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Toll-like Receptor 2 is Dispensable for an Immediate-early Microglial Reaction to Two-photon Laser-induced Cortical Injury In vivo.

Yoon H, Jang YH, Kim SJ, Lee SJ, Kim SK - Korean J. Physiol. Pharmacol. (2015)

Bottom Line: Microglia, the resident macrophages in the central nervous system, can rapidly respond to pathological insults.Toll-like receptor 2 (TLR2) is a pattern recognition receptor that plays a fundamental role in pathogen recognition and activation of innate immunity.Thus, TLR2 might not be essential for immediate-early microglial response to brain tissue injury in vivo.

View Article: PubMed Central - PubMed

Affiliation: Department of Physiology, College of Korean Medicine, Kyung Hee University, Seoul 130-701, Korea.

ABSTRACT
Microglia, the resident macrophages in the central nervous system, can rapidly respond to pathological insults. Toll-like receptor 2 (TLR2) is a pattern recognition receptor that plays a fundamental role in pathogen recognition and activation of innate immunity. Although many previous studies have suggested that TLR2 contributes to microglial activation and subsequent pathogenesis following brain tissue injury, it is still unclear whether TLR2 has a role in microglia dynamics in the resting state or in immediate-early reaction to the injury in vivo. By using in vivo two-photon microscopy imaging and Cx3cr1 (GFP/+) mouse line, we first monitored the motility of microglial processes (i.e. the rate of extension and retraction) in the somatosensory cortex of living TLR2-KO and WT mice; Microglial processes in TLR2-KO mice show the similar motility to that of WT mice. We further found that microglia rapidly extend their processes to the site of local tissue injury induced by a two-photon laser ablation and that such microglial response to the brain injury was similar between WT and TLR2-KO mice. These results indicate that there are no differences in the behavior of microglial processes between TLR2-KO mice and WT mice when microglia is in the resting state or encounters local injury. Thus, TLR2 might not be essential for immediate-early microglial response to brain tissue injury in vivo.

No MeSH data available.


Related in: MedlinePlus

The motility of microglial processes in TLR2-KO and WT mice. (A, B) Representative images for the maximum-intensity projections of an individual microglia from 0 min to 60 min after the starting of two-photon time series imaging in WT (A) and TLR2-KO (B) mice. Arrowheads indicate the extension (red) and retraction (white) of microglial processe (open: previous process; filled: extended or retracted one). (C) Length changes of microglial processes (extension and retraction) in TLR2-KO (n=87 processes/7 cells/3 mice) and WT (n=105 processes/9 cells/4 mice) mice. ns, no significant difference between the two groups. Data are presented as mean±SEM.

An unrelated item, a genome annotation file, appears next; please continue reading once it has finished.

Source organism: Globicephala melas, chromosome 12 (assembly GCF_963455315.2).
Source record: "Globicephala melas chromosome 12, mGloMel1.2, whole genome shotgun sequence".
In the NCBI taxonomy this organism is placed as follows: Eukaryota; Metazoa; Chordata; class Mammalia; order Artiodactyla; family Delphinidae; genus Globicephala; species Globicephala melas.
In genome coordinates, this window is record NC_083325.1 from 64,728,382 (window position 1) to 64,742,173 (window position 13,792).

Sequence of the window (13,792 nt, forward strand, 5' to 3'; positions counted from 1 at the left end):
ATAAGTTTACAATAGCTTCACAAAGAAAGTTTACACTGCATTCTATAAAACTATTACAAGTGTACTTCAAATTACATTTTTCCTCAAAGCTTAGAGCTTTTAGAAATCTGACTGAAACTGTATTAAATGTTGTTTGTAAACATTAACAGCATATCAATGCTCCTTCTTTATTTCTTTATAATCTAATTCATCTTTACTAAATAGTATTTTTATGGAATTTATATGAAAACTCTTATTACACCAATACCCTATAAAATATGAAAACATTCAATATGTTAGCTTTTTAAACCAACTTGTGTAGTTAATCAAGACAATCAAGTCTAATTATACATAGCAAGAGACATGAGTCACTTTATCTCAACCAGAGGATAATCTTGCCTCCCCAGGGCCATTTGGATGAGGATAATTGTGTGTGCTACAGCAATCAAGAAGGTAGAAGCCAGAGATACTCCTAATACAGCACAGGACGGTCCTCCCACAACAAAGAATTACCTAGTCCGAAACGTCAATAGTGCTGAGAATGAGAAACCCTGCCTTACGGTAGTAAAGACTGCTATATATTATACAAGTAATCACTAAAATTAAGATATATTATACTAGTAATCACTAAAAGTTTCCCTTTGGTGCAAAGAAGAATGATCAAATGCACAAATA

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Figure 1: The motility of microglial processes in TLR2-KO and WT mice. (A, B) Representative images for the maximum-intensity projections of an individual microglia from 0 min to 60 min after the starting of two-photon time series imaging in WT (A) and TLR2-KO (B) mice. Arrowheads indicate the extension (red) and retraction (white) of microglial processe (open: previous process; filled: extended or retracted one). (C) Length changes of microglial processes (extension and retraction) in TLR2-KO (n=87 processes/7 cells/3 mice) and WT (n=105 processes/9 cells/4 mice) mice. ns, no significant difference between the two groups. Data are presented as mean±SEM.

Mentions: By using in vivo two-photon microscopy imaging through a cranial window, we first observed the resting state dynamics of microglial processes for an hour in the intact somatosensory cortex of TLR2-KO or WT mice. As shown in Fig. 1A and 1B, the resting microglia in the both groups of mice had a small rod-shaped soma and ramified processes. Their processes continually extended and retracted, but microglial soma remained fixed (Fig. 1A and 1B). To quantify the motility (i.e. extension and retraction) of resting microglial processes, we measured the length changes of individual processes every five minutes. Fig. 1c shows that there was no significant difference in the motility of microglial processes between the TLR2-KO and WT mice (p>0.05). Imaging through a thinned-skull cranial window showed a similar shape and motility of microglia in WT mice to that obtained through an open-skull window (Fig. 2), indicating that our craniotomy procedure does not alter a physiological condition of microglia.